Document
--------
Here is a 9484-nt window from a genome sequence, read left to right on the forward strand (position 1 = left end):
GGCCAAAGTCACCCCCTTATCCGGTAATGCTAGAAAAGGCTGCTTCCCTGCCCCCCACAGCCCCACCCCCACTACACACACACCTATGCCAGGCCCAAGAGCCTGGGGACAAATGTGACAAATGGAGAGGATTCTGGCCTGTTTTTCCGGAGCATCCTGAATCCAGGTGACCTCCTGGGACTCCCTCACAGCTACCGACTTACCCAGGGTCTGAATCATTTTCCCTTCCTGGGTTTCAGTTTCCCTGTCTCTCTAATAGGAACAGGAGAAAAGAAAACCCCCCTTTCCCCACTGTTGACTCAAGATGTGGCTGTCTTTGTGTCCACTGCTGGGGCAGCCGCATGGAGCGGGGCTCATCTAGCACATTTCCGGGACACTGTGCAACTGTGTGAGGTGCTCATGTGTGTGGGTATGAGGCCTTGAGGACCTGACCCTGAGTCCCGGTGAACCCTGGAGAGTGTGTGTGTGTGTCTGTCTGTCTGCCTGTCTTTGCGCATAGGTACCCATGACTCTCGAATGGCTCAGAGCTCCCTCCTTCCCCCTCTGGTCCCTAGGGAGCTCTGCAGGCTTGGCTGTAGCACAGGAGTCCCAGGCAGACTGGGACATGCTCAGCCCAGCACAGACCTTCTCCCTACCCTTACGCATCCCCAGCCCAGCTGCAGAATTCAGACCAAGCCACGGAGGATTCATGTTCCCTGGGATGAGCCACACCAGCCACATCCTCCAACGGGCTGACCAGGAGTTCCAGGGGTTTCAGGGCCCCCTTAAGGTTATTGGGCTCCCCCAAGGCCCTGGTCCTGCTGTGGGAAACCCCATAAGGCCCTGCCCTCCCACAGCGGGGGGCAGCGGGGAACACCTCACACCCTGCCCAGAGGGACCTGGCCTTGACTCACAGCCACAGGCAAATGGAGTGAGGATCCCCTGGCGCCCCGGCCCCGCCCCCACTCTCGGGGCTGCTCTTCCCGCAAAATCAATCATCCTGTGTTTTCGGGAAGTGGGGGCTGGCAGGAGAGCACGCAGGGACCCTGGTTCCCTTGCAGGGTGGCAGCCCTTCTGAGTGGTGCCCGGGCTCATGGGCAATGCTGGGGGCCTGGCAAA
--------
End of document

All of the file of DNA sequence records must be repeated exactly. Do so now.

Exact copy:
Here is a 9484-nt window from a genome sequence, read left to right on the forward strand (position 1 = left end):
GGCCAAAGTCACCCCCTTATCCGGTAATGCTAGAAAAGGCTGCTTCCCTGCCCCCCACAGCCCCACCCCCACTACACACACACCTATGCCAGGCCCAAGAGCCTGGGGACAAATGTGACAAATGGAGAGGATTCTGGCCTGTTTTTCCGGAGCATCCTGAATCCAGGTGACCTCCTGGGACTCCCTCACAGCTACCGACTTACCCAGGGTCTGAATCATTTTCCCTTCCTGGGTTTCAGTTTCCCTGTCTCTCTAATAGGAACAGGAGAAAAGAAAACCCCCCTTTCCCCACTGTTGACTCAAGATGTGGCTGTCTTTGTGTCCACTGCTGGGGCAGCCGCATGGAGCGGGGCTCATCTAGCACATTTCCGGGACACTGTGCAACTGTGTGAGGTGCTCATGTGTGTGGGTATGAGGCCTTGAGGACCTGACCCTGAGTCCCGGTGAACCCTGGAGAGTGTGTGTGTGTGTCTGTCTGTCTGCCTGTCTTTGCGCATAGGTACCCATGACTCTCGAATGGCTCAGAGCTCCCTCCTTCCCCCTCTGGTCCCTAGGGAGCTCTGCAGGCTTGGCTGTAGCACAGGAGTCCCAGGCAGACTGGGACATGCTCAGCCCAGCACAGACCTTCTCCCTACCCTTACGCATCCCCAGCCCAGCTGCAGAATTCAGACCAAGCCACGGAGGATTCATGTTCCCTGGGATGAGCCACACCAGCCACATCCTCCAACGGGCTGACCAGGAGTTCCAGGGGTTTCAGGGCCCCCTTAAGGTTATTGGGCTCCCCCAAGGCCCTGGTCCTGCTGTGGGAAACCCCATAAGGCCCTGCCCTCCCACAGCGGGGGGCAGCGGGGAACACCTCACACCCTGCCCAGAGGGACCTGGCCTTGACTCACAGCCACAGGCAAATGGAGTGAGGATCCCCTGGCGCCCCGGCCCCGCCCCCACTCTCGGGGCTGCTCTTCCCGCAAAATCAATCATCCTGTGTTTTCGGGAAGTGGGGGCTGGCAGGAGAGCACGCAGGGACCCTGGTTCCCTTGCAGGGTGGCAGCCCTTCTGAGTGGTGCCCGGGCTCATGGGCAATGCTGGGGGCCTGGCAAA